The campaign and the White House have put out word recently that they and the boss are buoyed by recent positive numbers on the economy, a rise in Obama’s polls, and signs of deeply ingrained ineptitude plaguing their Republican opposition.

But while Mitt Romney certainly needs to go back to the laboratory where he was created for some fine tuning, the economy and the polls are not quite what many Democrats seem to think. Or say they think.

In the piece, POLITICO Executive Editor Jim VandeHei points to a widely overlooked nugget of data to be found in Wednesday’s Congressional Budget Office economic forecast, noting that the CBO is predicting an 8.8 percent unemployment rate around Election Day.

That, as VandeHei suggests, would be catastrophic for the Obama campaign.

Part of the New Optimism message is predicated on the unemployment rate having dropped from above 9 percent to its current level of 8.5 percent. If it starts going up again, the recent decrease will actually work against the president, because Republicans will be able to claim that after almost four years of Obama, joblessness is rising.

What’s more, CBO says we’re looking at about 2.2 percent growth in the third quarter. That, to put it in the technical jargon of economists, sucks.

Meanwhile, the polls, VandeHei notes, are not particularly encouraging in the states that matter.

The president had a 50 percent or better approval rating last year in only 10 states and the District of Columbia. In five states that could decide the election — Colorado, Florida, North Carolina, Ohio and Virginia — Obama’s slide has been steep and uniform. In each state, approval in 2011 had fallen 12 or 13 percentage points from 2009 levels.

And the Obama campaign strategy of trying to crush their eventual GOP opposition with dollar bills doesn’t seem to be working.

Look at the latest numbers: Romney, the RNC and the super PAC run by his allies have raised a total of $175.7 million during 2011; Obama, the DNC and the super PAC run by his allies have raised $209.3 million. As far as cash on hand, Obama enjoys an edge but not a decisive one: $96 million to $63.5 million.

This doesn’t factor in super PAC American Crossroads and sister nonprofit group Crossroads GPS, which plan on raising as much as $240 million for the election cycle, or the political spending of the Koch brothers, David and Charles, who together plan to funnel $200 million to various conservative groups this cycle. It is possible Republicans could actually outspend Obama.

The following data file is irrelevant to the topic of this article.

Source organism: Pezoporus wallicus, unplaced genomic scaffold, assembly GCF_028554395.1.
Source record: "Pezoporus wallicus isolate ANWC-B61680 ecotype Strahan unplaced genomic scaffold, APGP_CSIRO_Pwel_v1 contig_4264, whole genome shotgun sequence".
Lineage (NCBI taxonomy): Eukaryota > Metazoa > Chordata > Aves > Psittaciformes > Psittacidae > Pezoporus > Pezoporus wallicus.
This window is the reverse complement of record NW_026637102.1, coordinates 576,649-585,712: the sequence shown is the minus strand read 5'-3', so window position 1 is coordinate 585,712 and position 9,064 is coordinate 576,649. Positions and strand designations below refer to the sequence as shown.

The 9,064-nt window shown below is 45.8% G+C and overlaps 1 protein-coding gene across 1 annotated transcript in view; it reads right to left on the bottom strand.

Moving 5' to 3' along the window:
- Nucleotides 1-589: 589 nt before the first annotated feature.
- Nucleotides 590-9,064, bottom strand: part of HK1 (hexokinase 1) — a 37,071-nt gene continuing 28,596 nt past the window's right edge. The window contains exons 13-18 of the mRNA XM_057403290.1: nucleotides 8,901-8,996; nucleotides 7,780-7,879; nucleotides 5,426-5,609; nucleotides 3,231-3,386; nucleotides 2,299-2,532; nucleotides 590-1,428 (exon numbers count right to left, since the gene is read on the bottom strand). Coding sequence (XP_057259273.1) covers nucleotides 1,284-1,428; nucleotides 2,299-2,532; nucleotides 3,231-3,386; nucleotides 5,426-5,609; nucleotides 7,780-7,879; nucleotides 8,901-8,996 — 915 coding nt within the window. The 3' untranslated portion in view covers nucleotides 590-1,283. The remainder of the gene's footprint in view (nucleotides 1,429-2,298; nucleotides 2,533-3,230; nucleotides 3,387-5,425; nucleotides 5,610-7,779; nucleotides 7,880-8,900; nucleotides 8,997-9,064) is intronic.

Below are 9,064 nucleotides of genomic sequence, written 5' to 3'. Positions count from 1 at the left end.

So when you see cheerful Obamaites on TV and view the president with his newly chipper affect, remember that this is as likely a facade to energize the grassoots and open up donors’ wallets as it is a true sign of the current state of mind in the West Wing and at campaign HQ in Chicago.

Obama’s State of the Union from Mars

Hey everyone. I published a piece this morning in POLITICO titled “A State of the Union from Mars.” You can read it here.

The point is that Obama in his speech ignored the real perils facing the country – war, terrorism, Iran, North Korea and the deficit – while focusing instead on the presidency he wants to have, one with lots of pleasant domestic policy initiatives.

Hope you like.

Obama Edges Toward Demagoguery

Please check out my latest piece for POLITICO. It, um, doesn’t pull any punches. Below are the first two paragraphs to give you an idea. You can get to the whole piece at POLITICO by clicking here.

President Barack Obama makes legitimate, mainstream arguments when he says it is dangerous for millions of dollars in untraceable funds to be used to fund political attacks and also charges that Republicans have been insufficiently responsive to his attempted bipartisanship.

But his current response to these problems represents a peril to Democracy and the proper functioning of government. By waging unsubstantiated rhetorical assaults on his opposition, and then demanding that they prove their innocence, Obama is headed into the domain of demagoguery — maybe even McCarthyism. An ominous place for a sitting president to be.